[UPDATED AT 12:41 P.M.]
JUPITER, Fla. -- Catcher Jesus Flores, still struggling to get his surgically repaired right shoulder back into shape, has left Nationals camp and will spend the next 10-to-14 days at orthopedist James Andrews' clinic in Birmingham, Ala.
Flores, who missed most of last season due to a compounding list of shoulder injuries, had surgery in September to repair a torn labrum. He arrived in Viera this spring hopeful of getting his arm back into shape in time to start the season, but it quickly became obvious he wouldn't meet that goal.
So far, Flores has only played catch from up to 120 feet and hasn't made the kind of progress he or the club expected.
"His arm is just not feeling real good," manager Jim Riggleman said. "He's tossing a little bit, it's aching, just not feeling right. We'll see if we can send him up there and let that stuff up there work with him, evaluate him and put him through tests, so he won't be with us for 10 days, two weeks."
Once he returns from Birmingham, Flores will have to re-start his throwing program from scratch, ensuring he'll have to open the season on the disabled list.
"I don't know how he couldn't at this point," Riggleman said. "No, we couldn't get him enough games to be ready for the season."
Ivan Rodriguez, signed to a two-year, $6 million contract in December in part as insurance in case Flores was slow to recover, will get the bulk of the playing time behind the plate once the season begins. Veteran Wil Nieves is likely to be Rodriguez's backup. General manager Mike Rizzo said he believes Rodriguez will start come close to the 100-game target the Nationals identified for the 38-year-old catcher upon signing him.
"The signing on Pudge, there was a plan in place for Flores being 100 percent perfectly healthy and for him not to be available," Rizzo said." The acquisition of Pudge, there was some strategy involved in that. ... Flo is going to be back some time in the near future. And Wil is a very accomplished guy who can back him up nicely."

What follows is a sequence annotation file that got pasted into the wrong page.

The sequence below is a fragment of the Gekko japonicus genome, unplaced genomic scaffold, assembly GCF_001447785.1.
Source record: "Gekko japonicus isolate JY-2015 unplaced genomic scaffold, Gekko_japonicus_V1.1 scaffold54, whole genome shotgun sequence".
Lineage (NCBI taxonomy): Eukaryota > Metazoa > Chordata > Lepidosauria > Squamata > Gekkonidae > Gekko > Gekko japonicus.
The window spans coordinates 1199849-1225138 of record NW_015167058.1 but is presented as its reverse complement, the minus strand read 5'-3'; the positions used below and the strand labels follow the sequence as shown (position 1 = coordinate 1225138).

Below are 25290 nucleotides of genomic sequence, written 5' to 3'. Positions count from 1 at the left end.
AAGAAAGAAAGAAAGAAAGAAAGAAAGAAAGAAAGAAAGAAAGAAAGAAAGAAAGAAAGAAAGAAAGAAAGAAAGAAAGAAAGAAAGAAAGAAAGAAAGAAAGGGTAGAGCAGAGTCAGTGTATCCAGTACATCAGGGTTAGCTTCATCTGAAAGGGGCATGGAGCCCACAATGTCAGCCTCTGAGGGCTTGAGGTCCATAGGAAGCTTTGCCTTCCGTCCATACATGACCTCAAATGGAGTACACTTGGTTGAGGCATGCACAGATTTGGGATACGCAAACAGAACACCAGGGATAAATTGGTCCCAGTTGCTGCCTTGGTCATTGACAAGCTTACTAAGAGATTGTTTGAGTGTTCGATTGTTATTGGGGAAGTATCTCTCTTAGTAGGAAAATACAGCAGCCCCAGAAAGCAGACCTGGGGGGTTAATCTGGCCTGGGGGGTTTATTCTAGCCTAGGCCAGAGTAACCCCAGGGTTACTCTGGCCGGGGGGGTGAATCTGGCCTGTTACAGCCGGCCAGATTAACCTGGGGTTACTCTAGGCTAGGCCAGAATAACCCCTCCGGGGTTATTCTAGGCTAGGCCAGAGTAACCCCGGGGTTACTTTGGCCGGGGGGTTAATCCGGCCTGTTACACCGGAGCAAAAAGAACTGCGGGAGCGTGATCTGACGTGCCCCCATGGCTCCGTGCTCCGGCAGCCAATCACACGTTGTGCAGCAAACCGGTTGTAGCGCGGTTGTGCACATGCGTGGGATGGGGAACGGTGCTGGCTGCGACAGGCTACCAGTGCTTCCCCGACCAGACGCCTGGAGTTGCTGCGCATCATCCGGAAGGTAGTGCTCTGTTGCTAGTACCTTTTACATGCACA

Flores' shoulder saga began last May in Arizona, when he was struck by a foul ball and suffered a broken right shoulder. Originally expected to miss only a week or two, he instead was slow to recover from that. While working his arm back into shape later in the summer, he began experiencing pain and was told by team doctors it was probably only tendinitis. Following a brief minor-league rehab stint, though, an MRI revealed a torn labrum in the shoulder, requiring surgery. Flores also had minor surgery in November to remove a bone chip in his right elbow.
The Nationals don't believe Flores has re-injured the shoulder. Rather, he hasn't recovered as well as everyone hoped.
"There's no further issues with the surgery or with the tear or anything like that," Rizzo said. "It's simply precautionary because he felt discomfort. Because of who he is in our organization ... we're being very cautious with him and we're pulling out all our resources to make sure this guy has all the individual attention he needs."
Asked if he feels the club could have done anything differently over the last 10 months to avoid these setbacks, Rizzo replied: "Not at all."
"We followed all the protocols and we did everything we were supposed to do," Rizzo said. "We did our due diligence on all sides. And according to our medical people, who I trust, and Dr. Andrews, who I trust ... in their opinions, which is the only thing that counts for me, we've done everything we can here. I think we're still on the right track."